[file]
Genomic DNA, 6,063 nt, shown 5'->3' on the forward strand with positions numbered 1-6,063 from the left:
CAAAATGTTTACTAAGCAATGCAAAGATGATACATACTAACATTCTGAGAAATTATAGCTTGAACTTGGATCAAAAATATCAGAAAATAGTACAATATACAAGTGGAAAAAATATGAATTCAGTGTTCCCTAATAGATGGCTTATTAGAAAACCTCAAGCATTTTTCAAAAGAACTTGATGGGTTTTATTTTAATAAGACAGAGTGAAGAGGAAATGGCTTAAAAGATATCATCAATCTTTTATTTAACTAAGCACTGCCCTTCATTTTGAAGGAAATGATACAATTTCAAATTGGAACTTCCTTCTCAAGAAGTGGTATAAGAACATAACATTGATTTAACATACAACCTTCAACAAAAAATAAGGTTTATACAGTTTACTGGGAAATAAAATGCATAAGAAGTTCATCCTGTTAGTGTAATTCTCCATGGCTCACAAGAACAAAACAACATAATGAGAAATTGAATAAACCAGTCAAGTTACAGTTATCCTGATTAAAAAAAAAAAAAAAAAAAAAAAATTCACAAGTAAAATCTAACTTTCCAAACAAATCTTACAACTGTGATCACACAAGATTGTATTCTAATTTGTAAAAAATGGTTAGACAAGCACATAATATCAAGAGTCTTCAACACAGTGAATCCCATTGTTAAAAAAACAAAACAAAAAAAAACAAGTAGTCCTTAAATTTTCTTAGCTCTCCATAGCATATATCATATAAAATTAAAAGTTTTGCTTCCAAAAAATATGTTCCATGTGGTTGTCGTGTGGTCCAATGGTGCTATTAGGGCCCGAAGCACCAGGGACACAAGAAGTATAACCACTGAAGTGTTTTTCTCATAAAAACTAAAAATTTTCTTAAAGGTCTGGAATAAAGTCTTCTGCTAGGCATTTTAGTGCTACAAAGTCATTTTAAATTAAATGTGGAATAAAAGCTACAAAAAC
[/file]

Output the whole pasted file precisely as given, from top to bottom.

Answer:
Genomic DNA, 6,063 nt, shown 5'->3' on the forward strand with positions numbered 1-6,063 from the left:
CAAAATGTTTACTAAGCAATGCAAAGATGATACATACTAACATTCTGAGAAATTATAGCTTGAACTTGGATCAAAAATATCAGAAAATAGTACAATATACAAGTGGAAAAAATATGAATTCAGTGTTCCCTAATAGATGGCTTATTAGAAAACCTCAAGCATTTTTCAAAAGAACTTGATGGGTTTTATTTTAATAAGACAGAGTGAAGAGGAAATGGCTTAAAAGATATCATCAATCTTTTATTTAACTAAGCACTGCCCTTCATTTTGAAGGAAATGATACAATTTCAAATTGGAACTTCCTTCTCAAGAAGTGGTATAAGAACATAACATTGATTTAACATACAACCTTCAACAAAAAATAAGGTTTATACAGTTTACTGGGAAATAAAATGCATAAGAAGTTCATCCTGTTAGTGTAATTCTCCATGGCTCACAAGAACAAAACAACATAATGAGAAATTGAATAAACCAGTCAAGTTACAGTTATCCTGATTAAAAAAAAAAAAAAAAAAAAAAAATTCACAAGTAAAATCTAACTTTCCAAACAAATCTTACAACTGTGATCACACAAGATTGTATTCTAATTTGTAAAAAATGGTTAGACAAGCACATAATATCAAGAGTCTTCAACACAGTGAATCCCATTGTTAAAAAAACAAAACAAAAAAAAACAAGTAGTCCTTAAATTTTCTTAGCTCTCCATAGCATATATCATATAAAATTAAAAGTTTTGCTTCCAAAAAATATGTTCCATGTGGTTGTCGTGTGGTCCAATGGTGCTATTAGGGCCCGAAGCACCAGGGACACAAGAAGTATAACCACTGAAGTGTTTTTCTCATAAAAACTAAAAATTTTCTTAAAGGTCTGGAATAAAGTCTTCTGCTAGGCATTTTAGTGCTACAAAGTCATTTTAAATTAAATGTGGAATAAAAGCTACAAAAAC